Aging is characterized by a progressive loss of several physiological functions that can cause various age-related disorders. Several factors have been identified as causes of aging to elucidate the decline in functions. Various aspects of physiological deterioration are controlled by the hypothalamus, a critical brain region that connects the neuroendocrine system to physiological functions. In addition, functional alterations in a set of agouti-related peptide/neuropeptide Y (AgRP/NPY) and pro-opiomelanocortin (POMC) neurons, a set of growth hormone-releasing hormone (GHRH) and somatostatin (SST) neurons, a set of arginine vasopressin (AVP) and vasoactive intestinal peptide (VIP) neurons, and a set of gonadotropin-releasing hormone (GnRH) and kisspeptin/neurokinin B/dynorphin (KNDy) neurons contribute to age-related physiological decline in energy metabolism, hormone regulation, circadian rhythm, and reproduction, respectively...
May 2, 2018: Mechanisms of Ageing and Development
M Liset Rietman, Annemieke M W Spijkerman, Albert Wong, Harry van Steeg, Alexander Bürkle, María Moreno-Villanueva, Thilo Sindlinger, Claudio Franceschi, Beatrix Grubeck-Loebenstein, Jürgen Bernhardt, P Eline Slagboom, Olivier Toussaint, Florence Debacq-Chainiaux, Ewa Sikora, Efstathios S Gonos, Nicolle Breusing, Wolfgang Stuetz, Daniela Weber, Tilman Grune, Andrea Basso, Francesco Piacenza, Marco Malavolta, Sebastiano Collino, Eugene H J M Jansen, W M Monique Verschuren, Martijn E T Dollé
Frailty among elderly people leads to an increased risk for negative health outcomes. To prevent frailty, we need a better understanding of the underlying mechanisms and early detection of individuals at risk. Both may be served by identifying candidate (bio)markers, i.e. biomarkers and markers, for the physical, cognitive, and psychological frailty domains. We used univariate (Rank-ANOVA) and multivariate (elastic net) approaches on the RASIG study population (age range: 35-74 years, n = 2220) of the MARK-AGE Study to study up to 331 (bio)markers between individuals with and without frailty for each domain...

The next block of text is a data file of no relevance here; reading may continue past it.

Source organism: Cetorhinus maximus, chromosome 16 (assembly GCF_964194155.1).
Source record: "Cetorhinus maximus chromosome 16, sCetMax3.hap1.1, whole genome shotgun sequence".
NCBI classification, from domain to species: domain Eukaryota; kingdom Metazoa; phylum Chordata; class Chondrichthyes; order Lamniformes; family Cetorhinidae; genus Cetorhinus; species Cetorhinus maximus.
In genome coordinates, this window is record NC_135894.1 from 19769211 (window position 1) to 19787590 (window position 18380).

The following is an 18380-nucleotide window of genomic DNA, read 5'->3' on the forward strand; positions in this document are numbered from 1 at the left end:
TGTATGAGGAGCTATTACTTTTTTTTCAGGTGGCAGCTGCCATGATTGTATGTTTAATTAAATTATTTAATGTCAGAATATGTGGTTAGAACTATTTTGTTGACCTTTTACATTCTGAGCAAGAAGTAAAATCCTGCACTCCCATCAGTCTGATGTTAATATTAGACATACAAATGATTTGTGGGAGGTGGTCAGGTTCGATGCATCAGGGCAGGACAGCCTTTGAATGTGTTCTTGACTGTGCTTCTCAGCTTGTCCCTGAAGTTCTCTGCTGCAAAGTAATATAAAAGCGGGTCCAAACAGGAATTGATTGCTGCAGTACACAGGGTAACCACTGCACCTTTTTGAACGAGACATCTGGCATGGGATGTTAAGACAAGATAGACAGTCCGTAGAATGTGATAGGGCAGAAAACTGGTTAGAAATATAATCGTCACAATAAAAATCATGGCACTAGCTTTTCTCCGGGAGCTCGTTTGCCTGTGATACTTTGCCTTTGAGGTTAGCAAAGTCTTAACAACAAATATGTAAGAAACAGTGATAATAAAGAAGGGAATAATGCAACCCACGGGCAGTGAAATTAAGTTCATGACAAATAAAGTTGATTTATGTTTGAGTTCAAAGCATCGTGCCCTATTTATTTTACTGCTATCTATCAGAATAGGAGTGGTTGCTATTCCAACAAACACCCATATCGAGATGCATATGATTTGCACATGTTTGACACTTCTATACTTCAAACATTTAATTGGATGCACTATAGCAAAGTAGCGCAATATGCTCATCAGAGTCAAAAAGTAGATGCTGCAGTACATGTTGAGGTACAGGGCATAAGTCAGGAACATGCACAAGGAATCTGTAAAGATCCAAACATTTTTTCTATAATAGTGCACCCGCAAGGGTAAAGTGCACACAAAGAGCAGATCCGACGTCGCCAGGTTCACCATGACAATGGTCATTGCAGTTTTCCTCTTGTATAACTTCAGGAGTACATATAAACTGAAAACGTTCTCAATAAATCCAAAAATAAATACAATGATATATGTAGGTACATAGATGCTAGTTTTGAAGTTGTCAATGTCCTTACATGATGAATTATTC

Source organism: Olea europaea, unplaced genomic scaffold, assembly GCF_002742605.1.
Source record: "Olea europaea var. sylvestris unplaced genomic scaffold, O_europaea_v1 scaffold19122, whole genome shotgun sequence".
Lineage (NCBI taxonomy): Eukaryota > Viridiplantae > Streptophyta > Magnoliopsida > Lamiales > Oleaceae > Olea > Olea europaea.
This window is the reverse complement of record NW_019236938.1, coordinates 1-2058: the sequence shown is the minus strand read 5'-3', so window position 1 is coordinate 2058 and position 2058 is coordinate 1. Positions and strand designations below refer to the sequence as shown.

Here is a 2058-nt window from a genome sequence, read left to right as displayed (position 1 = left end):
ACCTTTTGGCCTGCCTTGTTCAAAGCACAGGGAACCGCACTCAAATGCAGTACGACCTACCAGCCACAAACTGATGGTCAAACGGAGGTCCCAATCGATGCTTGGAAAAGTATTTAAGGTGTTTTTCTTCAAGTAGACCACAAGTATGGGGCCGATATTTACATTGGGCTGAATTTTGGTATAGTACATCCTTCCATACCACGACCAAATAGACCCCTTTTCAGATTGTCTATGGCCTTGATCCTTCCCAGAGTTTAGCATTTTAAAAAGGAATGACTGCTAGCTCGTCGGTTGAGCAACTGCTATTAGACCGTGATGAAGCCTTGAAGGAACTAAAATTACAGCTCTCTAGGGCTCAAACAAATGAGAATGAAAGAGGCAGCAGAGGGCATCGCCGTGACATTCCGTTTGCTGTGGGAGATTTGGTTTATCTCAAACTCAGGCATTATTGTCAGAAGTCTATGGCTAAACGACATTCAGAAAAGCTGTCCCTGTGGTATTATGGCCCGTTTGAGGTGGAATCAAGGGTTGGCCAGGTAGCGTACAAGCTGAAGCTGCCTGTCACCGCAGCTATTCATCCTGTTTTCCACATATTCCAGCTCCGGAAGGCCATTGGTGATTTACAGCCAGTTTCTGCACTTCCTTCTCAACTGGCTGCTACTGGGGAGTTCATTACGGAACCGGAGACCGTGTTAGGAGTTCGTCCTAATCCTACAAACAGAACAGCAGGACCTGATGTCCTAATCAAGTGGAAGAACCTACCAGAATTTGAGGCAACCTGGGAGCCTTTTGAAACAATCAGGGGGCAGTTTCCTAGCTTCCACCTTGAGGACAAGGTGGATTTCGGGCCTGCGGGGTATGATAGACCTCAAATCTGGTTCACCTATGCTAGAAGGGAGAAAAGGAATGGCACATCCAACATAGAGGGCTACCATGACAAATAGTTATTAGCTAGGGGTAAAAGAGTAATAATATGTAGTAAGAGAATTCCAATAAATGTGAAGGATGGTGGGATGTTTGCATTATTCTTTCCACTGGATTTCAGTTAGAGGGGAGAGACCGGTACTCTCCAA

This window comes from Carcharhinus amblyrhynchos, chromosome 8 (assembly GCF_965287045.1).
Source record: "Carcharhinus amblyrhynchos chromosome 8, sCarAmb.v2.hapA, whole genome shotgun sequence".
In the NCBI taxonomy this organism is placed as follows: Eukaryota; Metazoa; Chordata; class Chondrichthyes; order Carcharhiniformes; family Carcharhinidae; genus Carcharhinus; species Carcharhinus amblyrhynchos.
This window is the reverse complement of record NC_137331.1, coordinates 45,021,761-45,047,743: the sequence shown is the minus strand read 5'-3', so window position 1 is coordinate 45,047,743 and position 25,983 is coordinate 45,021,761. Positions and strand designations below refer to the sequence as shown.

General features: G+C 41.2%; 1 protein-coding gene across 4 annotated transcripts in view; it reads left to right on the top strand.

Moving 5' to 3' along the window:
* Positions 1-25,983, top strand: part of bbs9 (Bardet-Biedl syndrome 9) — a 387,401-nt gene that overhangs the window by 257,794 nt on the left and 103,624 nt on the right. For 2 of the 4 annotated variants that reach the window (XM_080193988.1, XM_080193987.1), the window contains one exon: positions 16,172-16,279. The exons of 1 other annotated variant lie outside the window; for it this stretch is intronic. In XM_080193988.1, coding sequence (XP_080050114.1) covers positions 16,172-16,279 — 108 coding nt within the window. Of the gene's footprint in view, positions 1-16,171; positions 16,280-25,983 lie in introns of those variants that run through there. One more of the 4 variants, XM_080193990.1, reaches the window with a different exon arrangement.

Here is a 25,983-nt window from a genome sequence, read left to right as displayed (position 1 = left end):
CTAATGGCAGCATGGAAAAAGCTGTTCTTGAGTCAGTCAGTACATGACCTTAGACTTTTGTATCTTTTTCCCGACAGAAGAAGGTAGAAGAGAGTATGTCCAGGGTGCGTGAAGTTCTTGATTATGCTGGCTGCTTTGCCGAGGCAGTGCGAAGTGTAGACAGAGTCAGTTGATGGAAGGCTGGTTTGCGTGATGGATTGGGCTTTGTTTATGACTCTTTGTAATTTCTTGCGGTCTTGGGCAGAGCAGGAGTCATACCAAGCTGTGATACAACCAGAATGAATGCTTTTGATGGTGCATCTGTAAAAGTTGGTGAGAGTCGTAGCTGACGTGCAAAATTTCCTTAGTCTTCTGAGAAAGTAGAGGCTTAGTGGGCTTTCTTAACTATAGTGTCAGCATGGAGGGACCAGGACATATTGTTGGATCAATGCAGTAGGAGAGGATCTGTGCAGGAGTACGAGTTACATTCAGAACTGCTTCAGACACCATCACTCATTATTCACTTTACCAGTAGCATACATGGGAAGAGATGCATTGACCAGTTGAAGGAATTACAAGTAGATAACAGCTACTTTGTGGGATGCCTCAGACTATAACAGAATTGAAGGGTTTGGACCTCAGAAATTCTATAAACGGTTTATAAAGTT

April 29, 2018: Mechanisms of Ageing and Development
Olympia-Ekaterini Psathaki, Lena Dehnen, Paul Hartley, Achim Paululat
Here we show that a labyrinth channel compartment and slit diaphragms, which are the histological structures enabling insect nephrocytes ultrafiltration, are established during embryogenesis first by the garland nephrocytes (GCNs). The later pericardial nephrocytes, which represent the majority of functional nephrocytes in larvae and adults, lack these characteristic features at the embryonic stage. During larval development, a subpopulation of the pericardial cells survives and matures into functional nephrocytes (PCNs) displaying a fully differentiated slit diaphragm and a labyrinth channel compartment...
April 24, 2018: Mechanisms of Ageing and Development
Carolina J Simoes da Silva, Rocío Simón, Ana Busturia
Over the last decades significant advances have been made in our understanding of the molecular mechanisms controlling organismal development. Among these mechanisms the knowledge gained on the roles played by epigenetic regulation of gene expression is extensive. Epigenetic control of transcription requires the function of protein complexes whose specific biochemical activities, such as histone mono-ubiquitylation, affect chromatin compaction and, consequently activation or repression of gene expression. Complexes composed of Polycomb Group (PcG) proteins promote transcriptional silencing while those containing trithorax group (trxG) proteins promote transcriptional activation...
April 14, 2018: Mechanisms of Ageing and Development
Graham Pawelec
Since associations between lifespan and certain simple immune parameters such as T cell proliferative responses to mitogens were reported in the 1970´s, efforts to dissect out immune parameters correlating with morbidity and mortality have sought to define factors predicting individual longevity. Such "immune signatures" associating with defined clinical outcomes would represent biomarkers of "immunosenescence" that might also provide mechanistic insights into the ageing process. Because appropriate immune function is necessary for a healthy old age, a better understanding of immunosenescence contributing to frailty and death might allow interventions to improve personal and public health...
April 11, 2018: Mechanisms of Ageing and Development
Kimberly C Paul, Janet S Sinsheimer, Myles Cockburn, Jeff M Bronstein, Yvette Bordelon, Beate Ritz